August 26th, 2007

Whale fluke

Sweet, sweet slumber

I was almost goofy-exhausted by the end of my travels yesterday. Those travels included going to the blood donation center, having a late breakfast at the Tiny's on MLK (bagel with hummus, cukes and more), an afternoon trip to NW Portland to visit Music Millennium's soon-to-close store (after which I'll make sure to patronize the remaining store, as I want Music Millennium to stick around), eating a late lunch (a good black bean soup at Rose's Deli on NW 23rd), then a stop on the way home at Border's for more shopping. I had a packed backpack by the end of all of that.

I was a consumer whore ('And how!') yesterday, and here's the stuff I bought:

At Music Millennium: Richard Thompson, Front Parlor Ballads, my first RT disc
Tori Amos, American Doll Posse
John Williams's score to Empire of the Sun (amazingly, I've never seen this film, but it's come well-recommended; its reputation has grown over the years)

At Border's: the DVD of MirrorMask, for Alicia
David Newman's score to the film Serenity
The MMP (Mass Market Paperback) of Caitlin R. Kiernan's novel Low Red Moon, which strangely was not in Horror (where her stuff usually shows up) but in Science Fiction; I'm glad I thought to check there.

I also ordered from Border's a copy of the new DVD of Serenity. The clerk who helped me griped that the store had only received two copies of that DVD, and they went fast. (Portland Browncoats represennnnnt!) I'll pick that up in a week or two.

During these travels (peregrinations! I can call them peregrinations! Thanks, Peter David, for teaching me that word!), I finished reading Blaze, the early Stephen King novel that King has finally published as a Bachman Book. Good, brutal, sad stuff...and there's a short story in the book ("Memory") that's even sadder. I mean REALLY sad. And one more thing about "Memory": King really puts his experience with physical therapy to use in that story.

By the end of all this, by the time I got home, I was dragging and my mind was on strike. Then I started resting, and (eventually) sleeping. Sleep was deeply restorative last night, and I'm so glad for that...
Whale fluke

The 10 best films Hollywood never made

I found this via Le LJ de kradical (here, in point of fact): The 10 Most Awesome Movies Hollywood Ever Killed, about 10 proposed films that never got past the "proposed" stage. Interesting roster. Let's ponder them:

Peter Jackson's Halo: I watched this go up and go down, almost in real time: I lurk at the one message board Harlan Ellison actually frequents, and regular commenter Josh Olson -- who was Oscar-nominated for the screenplay of A History of Violence -- was hired by Jackson to write the thing. He posted as things almost happened, and continued posting when they, well, stopped happening. I think he was paid, at least, and he had the pleasure of talking movies with Jackson and Fran Walsh, so that's worthwhile, too.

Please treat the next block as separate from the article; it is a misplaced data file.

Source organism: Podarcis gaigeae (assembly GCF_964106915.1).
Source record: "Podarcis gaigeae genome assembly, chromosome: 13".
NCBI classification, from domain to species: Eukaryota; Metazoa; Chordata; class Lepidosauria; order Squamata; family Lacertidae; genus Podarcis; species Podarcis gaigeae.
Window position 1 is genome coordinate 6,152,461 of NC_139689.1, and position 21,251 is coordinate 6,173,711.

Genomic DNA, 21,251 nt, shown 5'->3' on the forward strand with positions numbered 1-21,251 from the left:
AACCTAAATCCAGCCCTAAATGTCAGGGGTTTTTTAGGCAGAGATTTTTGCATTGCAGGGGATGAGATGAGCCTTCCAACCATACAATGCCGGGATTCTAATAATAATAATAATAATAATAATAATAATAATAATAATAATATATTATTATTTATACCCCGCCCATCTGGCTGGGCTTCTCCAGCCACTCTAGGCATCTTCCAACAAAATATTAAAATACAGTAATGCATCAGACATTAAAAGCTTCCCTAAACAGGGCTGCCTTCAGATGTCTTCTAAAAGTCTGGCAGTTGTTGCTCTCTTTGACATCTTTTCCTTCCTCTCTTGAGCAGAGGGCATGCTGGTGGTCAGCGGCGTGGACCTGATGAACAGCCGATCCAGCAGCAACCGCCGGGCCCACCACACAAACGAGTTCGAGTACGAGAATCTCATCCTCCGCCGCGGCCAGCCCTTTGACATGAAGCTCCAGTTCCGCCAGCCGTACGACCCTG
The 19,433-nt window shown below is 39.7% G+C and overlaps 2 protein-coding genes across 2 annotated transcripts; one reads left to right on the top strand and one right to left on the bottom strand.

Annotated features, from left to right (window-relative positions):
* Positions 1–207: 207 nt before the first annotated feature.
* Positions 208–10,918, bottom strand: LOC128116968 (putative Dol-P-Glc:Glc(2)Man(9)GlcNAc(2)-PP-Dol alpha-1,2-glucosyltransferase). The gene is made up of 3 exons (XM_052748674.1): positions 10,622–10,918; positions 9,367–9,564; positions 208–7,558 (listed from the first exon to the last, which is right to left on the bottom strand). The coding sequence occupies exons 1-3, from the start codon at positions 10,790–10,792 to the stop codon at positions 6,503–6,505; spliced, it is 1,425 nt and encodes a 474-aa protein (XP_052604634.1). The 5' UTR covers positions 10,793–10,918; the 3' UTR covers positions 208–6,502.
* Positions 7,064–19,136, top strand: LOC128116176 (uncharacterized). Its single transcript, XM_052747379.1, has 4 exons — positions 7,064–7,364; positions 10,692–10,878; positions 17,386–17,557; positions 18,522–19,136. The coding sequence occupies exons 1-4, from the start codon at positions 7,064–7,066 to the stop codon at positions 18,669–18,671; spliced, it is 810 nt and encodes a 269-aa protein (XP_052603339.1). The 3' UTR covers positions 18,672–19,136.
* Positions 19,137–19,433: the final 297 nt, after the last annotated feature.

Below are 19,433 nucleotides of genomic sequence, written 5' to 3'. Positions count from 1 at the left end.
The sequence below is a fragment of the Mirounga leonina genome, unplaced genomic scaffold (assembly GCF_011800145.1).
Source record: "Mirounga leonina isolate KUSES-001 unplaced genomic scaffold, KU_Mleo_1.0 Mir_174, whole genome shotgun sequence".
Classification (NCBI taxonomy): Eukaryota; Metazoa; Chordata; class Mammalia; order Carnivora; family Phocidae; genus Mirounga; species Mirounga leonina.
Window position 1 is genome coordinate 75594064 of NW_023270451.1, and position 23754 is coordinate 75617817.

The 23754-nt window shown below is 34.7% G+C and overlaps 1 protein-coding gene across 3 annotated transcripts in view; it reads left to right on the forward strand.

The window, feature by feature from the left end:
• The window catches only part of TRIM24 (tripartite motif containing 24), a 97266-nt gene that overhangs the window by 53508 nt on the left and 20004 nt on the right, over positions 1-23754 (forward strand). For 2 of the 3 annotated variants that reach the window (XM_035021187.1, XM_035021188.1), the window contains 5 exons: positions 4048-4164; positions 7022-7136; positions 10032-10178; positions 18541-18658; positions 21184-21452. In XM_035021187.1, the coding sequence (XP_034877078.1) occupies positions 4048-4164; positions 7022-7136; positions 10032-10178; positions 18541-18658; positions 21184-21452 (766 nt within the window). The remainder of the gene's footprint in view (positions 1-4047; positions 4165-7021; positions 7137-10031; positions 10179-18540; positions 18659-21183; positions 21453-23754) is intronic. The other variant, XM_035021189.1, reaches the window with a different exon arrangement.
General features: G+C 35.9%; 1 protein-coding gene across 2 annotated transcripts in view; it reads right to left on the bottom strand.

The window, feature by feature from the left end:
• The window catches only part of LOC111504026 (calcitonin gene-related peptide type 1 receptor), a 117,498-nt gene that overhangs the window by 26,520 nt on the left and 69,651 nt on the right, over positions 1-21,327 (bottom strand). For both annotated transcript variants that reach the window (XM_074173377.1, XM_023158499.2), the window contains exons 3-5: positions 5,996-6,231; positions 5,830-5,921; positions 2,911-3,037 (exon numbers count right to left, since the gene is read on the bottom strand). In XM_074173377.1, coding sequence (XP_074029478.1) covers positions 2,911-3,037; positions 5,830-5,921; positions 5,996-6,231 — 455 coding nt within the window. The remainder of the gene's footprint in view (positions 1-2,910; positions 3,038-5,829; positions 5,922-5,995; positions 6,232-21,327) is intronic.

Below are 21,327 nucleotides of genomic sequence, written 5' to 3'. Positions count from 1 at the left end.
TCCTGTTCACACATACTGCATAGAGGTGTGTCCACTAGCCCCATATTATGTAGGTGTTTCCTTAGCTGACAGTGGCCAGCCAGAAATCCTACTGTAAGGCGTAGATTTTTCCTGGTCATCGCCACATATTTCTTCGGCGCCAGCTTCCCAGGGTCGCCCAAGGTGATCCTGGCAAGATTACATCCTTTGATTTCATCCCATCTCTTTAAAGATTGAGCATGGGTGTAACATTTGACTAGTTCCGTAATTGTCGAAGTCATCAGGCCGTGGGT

Unbreakable 2: Exactly! As frustrated as I was with Unbreakable, I thought it needed to be part of a longer story, perhaps a trilogy. (I liked Harry Knowles's idea that the third film should be called Broken.) Having the concepts behind comic books play out in a recognizably "real" world and not spinning out into bizarro-world ridiculousness in the process might have been a great discipline exercise for M. Night Shyamalan.

Ghostbusters In Hell: Harold "Egon" Ramis explained the film's concept to Mike Russell once, which was (I thought) wonderfully mad. It's about the only place you can go dramatically after saving the world in the first film. Film composer trivia: George Fenton made a "gentleman's agreement" with Ramis that, should the film get made, he would score it; I remember the proposed film being listed in the "who's scoring what" section of Film Score Monthly magazine back in the mid-'90s. (By the way, about Ghostbusters: when people don't know the work of H.P. Lovecraft, I tell them "Ghostbusters is Lovecraft with a sense of humor." Does that sound right to other people?)

Kevin Smith's Fletch Won: A weirdly perfect concept, I think: Smith has openly acknowledged how Fletch creator Gregory MacDonald influenced him; MacDonald praised Smith's script vociferously; and I could so picture Jason Lee as I.M. Fletcher. (I never knew until now that Chris Rock sought the part, too, and that's its own interesting idea.)